Tomasz Błaszczak (Vytautas Magnus University), Krzysztof Buchowski (UwB), Andrzej Buko (UW), Paweł Bukowiec (UJ), Ewa Domańska (UAM/Stanford University), Bartosz Drzewiecki (UP), Mateusz Jerzy Falkowski (New York University), Maciej Fic (UŚ), Piotr Guzowski (UwB), Joanna Janik (UJ), Maciej Janowski (CEU/IH PAN), Dariusz Jarosz (IH PAN), Elisabeth Johann (Austrian Forest Association), Klemens Kaps (Universidad Pablo de Olavide de Sevilla), Michał Kara (IAiE PAN), Andrzej Karpiński (UW), Edmund Kizik (UG), Barbara Klassa (UG), Jolanta Kolbuszewska (UŁ), Andrea Komlosy (Universität Wien), Jacek Kowalewski (UWM), Elżbieta Kościk (UWr), Adam Kożuchowski (IH PAN), Eryk Krasucki (USz), Barbara Krysztopa-Czuprynska (UWM), Cezary Kuklo (UwB), Jacek Małczyński (UWr), Konrad Meus (UP), Grzegorz Miernik (UJK), Michael Morys-Twarowski (UJ), Jadwiga Muszyńska (UJK), Jakub Niedźwiedź (UJ), Marcin Pawlak (UMK), Radosław Poniat (UwB), Bożena Popiołek (UP), Tomasz Przerwa (UWr), Rajmund Przybylak (UMK), Andrzej Rachuba (IH PAN), Judyta Rodzińska-Nowak (UJ), Isabel Röskau-Rydel (UP), Stanisław Roszak (UMK), Tomasz Samojlika (IBS PAN), Paweł Sierżęga (URz), Volodymyr Sklokin (Ukrainian Catholic University), Maria Solarska (UAM), Jan Surman (), Aurimas Švedas (Vilnius University), Michał Targowski (UMK), Robert Twardosz (UJ), Justyna Tymieniecka-Suchanek (UŚ), Jacek Wijaczka (UMK), Hubert Wilk (IH PAN), Tomasz Wiślicz (IH PAN), Elena Xoplaki (Justus-Liebig-Universität Giessen), Anna Zalewska (UMCS), Marcin Zaremba (UW), Anna Ziębińska-Witek (UMCS), Paweł Żmudzki (UW)

MANUSCRIPTS REVIEWERS 2017

Michał Bilewicz (UW), Anna Brzezińska (UŁ), Michał Choptiany (UMK), Jacek Chrobaczyńcki (UP), Rafał Dobek (UAM), Iwona Janicka (UG), Anna D. Jaroszynska-Kirchmann (Eastern Connecticut State University), Jolanta Kluba (Centrum Historii Zajezdnia), Piotr Koprowski (UG), Jacek Kowalewski (UWM), Wiktoria Kudela (NCN), Aleksandra Leinwand (IH PAN), Gabriela Majewska (UG), Łukasz Mikołajewski (UW), Stephan Moebius (Karl-Franzens-Universität Graz), Tim B. Müller (Hamburger Institut für Sozialforschung), Tomasz Pawelec (UŚ), Wioletta Pawlikowska-Butterwick (IH PAN), Wojciech Piasek (UMK), Radosław Poniat (UwB), Zbigniew Romek (IH PAN), Izabela Skórzyńska (UAM), Ewa Solska (UMCS), Rafał Stobiecki (UŁ), Michał Trębacz (UŁ), Jan Swianiewicz (UW), Anna Waśko (UJ), Tomasz Wiślicz (IH PAN), Piotr Witek (UMCS), Joanna Wojdon (UWr), Agata Zysiak (UW)

MANUSCRIPTS REVIEWERS 2018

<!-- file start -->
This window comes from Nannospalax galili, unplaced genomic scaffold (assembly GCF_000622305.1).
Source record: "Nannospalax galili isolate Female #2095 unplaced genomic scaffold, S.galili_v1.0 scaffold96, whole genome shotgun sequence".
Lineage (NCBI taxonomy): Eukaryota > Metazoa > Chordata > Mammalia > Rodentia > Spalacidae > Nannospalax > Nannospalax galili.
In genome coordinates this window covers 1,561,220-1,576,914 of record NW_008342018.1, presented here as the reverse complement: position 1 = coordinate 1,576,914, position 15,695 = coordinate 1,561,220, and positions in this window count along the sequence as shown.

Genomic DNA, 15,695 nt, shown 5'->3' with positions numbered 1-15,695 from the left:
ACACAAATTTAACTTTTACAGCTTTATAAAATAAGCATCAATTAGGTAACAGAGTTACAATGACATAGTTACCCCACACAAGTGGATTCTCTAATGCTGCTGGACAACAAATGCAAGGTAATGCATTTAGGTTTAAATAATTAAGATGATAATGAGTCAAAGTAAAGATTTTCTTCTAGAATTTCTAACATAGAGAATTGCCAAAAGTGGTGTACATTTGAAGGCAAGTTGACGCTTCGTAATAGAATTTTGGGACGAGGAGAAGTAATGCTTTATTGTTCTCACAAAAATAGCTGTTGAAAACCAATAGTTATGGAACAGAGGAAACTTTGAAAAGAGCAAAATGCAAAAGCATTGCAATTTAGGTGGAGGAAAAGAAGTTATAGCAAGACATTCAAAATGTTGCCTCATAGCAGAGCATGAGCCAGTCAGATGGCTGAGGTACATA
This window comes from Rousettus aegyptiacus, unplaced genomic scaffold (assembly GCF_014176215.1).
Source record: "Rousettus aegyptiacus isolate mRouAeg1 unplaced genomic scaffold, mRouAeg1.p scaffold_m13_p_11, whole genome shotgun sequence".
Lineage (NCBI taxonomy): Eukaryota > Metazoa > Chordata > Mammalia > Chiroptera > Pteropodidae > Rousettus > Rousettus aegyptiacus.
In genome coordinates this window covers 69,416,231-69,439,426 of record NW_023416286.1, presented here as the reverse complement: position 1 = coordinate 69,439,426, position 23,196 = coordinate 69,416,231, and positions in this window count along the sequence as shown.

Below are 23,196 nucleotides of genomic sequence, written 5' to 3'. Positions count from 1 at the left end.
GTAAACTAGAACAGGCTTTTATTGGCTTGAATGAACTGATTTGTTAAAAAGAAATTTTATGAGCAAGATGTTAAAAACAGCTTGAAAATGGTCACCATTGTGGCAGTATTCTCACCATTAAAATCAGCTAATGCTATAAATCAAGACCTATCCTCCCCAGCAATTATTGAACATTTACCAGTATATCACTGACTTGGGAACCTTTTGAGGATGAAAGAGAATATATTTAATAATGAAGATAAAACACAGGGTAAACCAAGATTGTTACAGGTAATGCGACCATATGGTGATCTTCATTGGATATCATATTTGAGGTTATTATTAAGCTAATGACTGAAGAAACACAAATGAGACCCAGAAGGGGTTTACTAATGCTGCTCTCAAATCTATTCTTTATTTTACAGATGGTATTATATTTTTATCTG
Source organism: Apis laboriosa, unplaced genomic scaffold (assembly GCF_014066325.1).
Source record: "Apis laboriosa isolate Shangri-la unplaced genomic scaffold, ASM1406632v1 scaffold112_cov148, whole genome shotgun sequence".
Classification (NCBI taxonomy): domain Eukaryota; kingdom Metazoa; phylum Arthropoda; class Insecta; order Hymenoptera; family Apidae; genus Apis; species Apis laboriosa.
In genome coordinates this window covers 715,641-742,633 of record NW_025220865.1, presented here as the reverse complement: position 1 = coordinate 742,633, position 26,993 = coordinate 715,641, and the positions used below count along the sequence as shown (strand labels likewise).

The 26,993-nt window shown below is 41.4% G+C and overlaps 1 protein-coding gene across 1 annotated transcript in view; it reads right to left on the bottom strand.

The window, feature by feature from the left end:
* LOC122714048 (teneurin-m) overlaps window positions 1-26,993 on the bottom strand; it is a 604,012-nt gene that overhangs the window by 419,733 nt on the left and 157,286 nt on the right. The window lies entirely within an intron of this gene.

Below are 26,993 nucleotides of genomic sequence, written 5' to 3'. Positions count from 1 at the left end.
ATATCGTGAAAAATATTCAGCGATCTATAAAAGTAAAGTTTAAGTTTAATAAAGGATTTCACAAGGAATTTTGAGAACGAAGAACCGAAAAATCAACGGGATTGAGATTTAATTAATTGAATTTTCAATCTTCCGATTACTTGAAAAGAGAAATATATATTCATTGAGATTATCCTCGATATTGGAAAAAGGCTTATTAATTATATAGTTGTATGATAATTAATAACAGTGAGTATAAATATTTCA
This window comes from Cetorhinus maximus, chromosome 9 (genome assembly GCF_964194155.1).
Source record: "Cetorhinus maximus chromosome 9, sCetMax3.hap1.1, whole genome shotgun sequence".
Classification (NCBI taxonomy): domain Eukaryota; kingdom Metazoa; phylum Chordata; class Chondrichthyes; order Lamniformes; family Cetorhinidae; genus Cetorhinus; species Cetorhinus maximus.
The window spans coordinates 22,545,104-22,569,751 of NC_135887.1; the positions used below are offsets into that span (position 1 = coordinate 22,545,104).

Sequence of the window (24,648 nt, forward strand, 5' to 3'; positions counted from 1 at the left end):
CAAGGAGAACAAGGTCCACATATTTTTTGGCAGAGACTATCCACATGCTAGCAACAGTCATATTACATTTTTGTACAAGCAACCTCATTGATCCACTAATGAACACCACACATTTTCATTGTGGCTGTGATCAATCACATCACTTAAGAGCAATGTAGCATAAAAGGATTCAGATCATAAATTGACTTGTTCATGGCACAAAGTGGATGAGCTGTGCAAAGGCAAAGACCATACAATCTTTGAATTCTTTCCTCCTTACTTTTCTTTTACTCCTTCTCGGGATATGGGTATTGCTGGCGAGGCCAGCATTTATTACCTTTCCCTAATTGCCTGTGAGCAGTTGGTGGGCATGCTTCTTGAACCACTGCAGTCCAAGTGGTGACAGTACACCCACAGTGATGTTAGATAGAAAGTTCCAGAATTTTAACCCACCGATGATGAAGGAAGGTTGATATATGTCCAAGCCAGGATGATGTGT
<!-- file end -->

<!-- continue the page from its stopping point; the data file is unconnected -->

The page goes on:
Magdalena Barbaruk (University of Wrocław), Radosław Bomba (Maria Curie-Sklodowska University), Joana Brites (Universidade de Coimbra), Anna Brzezińska (University of Lodz), Marta Chmiel-Chrzanowska (University of Szczecin), Bernadetta Darska (University of Warmia and Mazury), Paweł Dobrosielski (University of Warsaw), Dariusz Dolański (University of Zielona Gora), Maciej Dymkowski (University of Social Sciences and Humanities in Wrocław), Tomasz Falkowski (Adam Mickiewicz University), Agnieszka Gajewska (Adam Mickiewicz University), Neil Galway (Queen's University Belfast), Ryszard Gryglewski (Jagiellonian University), Maud Guichard-Marneur (Göteborgs Universitet), Mariola Hoszowska (University of Rzeszów), Marcin Jarząbek (Jagiellonian University), Karina Jarzyńska (Jagiellonian University), Violetta Julkowska (Adam Mickiewicz University), Olga Kaczmarek (University of Warsaw), Barbara Klassa (University of Gdansk), Maria Kobielska (Jagiellonian University), Jolanta Kolbuszewska (University of Lodz), Paweł Komorowski (Institute of History, Polish Academy of Sciences), Jacek Kowalewski (University of Warmia and Mazury), Adam Kożuchowski (Institute of History, Polish Academy of Sciences), Lenka Krátká (Akademie Věd České Republiky), Cezary Kuklo (UwB), Iwona Kurz (University of Warsaw), Halina Lichocka (Institute for the History of Science, Polish Academy of Sciences), Anita Magowska (Poznan University of Medical Sciences), Paulina Małochleb (Jagiellonian University), Andrea Mariani (Adam Mickiewicz University), Adam Mazurkiewicz (University of Lodz), Lidia Michalska-Bracha (Jan Kochanowski University), Anna Muller (University of Michigan-Dearborn), Monika Napora (Maria Curie-Sklodowska University), Jakub Niedźwiedź (Jagiellonian University), Anna Odrzywolska-Kidawa (Jan Dlugosz University), Magdalena Paciorek (Institute for the History of Science, Polish Academy of Sciences), Tomasz Pawelec (University of Silesia), Joanna Pisulińska (University of Rzeszów), Sławomir Poleszak (Institute for National Remembrance in Lublin), Aleksandra Porada (University of Social Sciences and Humanities in Wrocław), Stanisław Roszak (Nicolaus Copernicus University), Paweł Sierżęga (University of Rzeszów), Kinga Siewior (Jagiellonian University), Izabela Skórzyńska (Adam Mickiewicz University), Dorota Skotarczak (Adam Mickiewicz University), Bogusław Skowronek (Pedagogical University of Cracow), Tomasz Ślepowroński (University of Szczecin), Rafał Stobiecki (University of Lodz), Ksenia Surikova (St-Petersburg State University), Adam Szarszewski (Medical University of Gdańsk), Justyna Tabaszewska (Institute of Literary Research of Polish Academy of Sciences), Paweł Tomczok (University of Silesia), Anna Trojanowska (Institute for the History of Science, Polish Academy of Sciences), Izabela Trzcińska (Jagiellonian University), Marek Tuszewicki (Jagiellonian University), Bożena Urbanek (Institute for the History of Science, Polish Academy of Sciences), Jan Krzysztof Witczak (Adam Mickiewicz University), Tomasz Wiślicz-Iwańczyk (Institute of History, Polish Academy of Sciences), Joanna Wojdon (University of Wrocław), Marta Zimniak-Hałajko (University of Warsaw)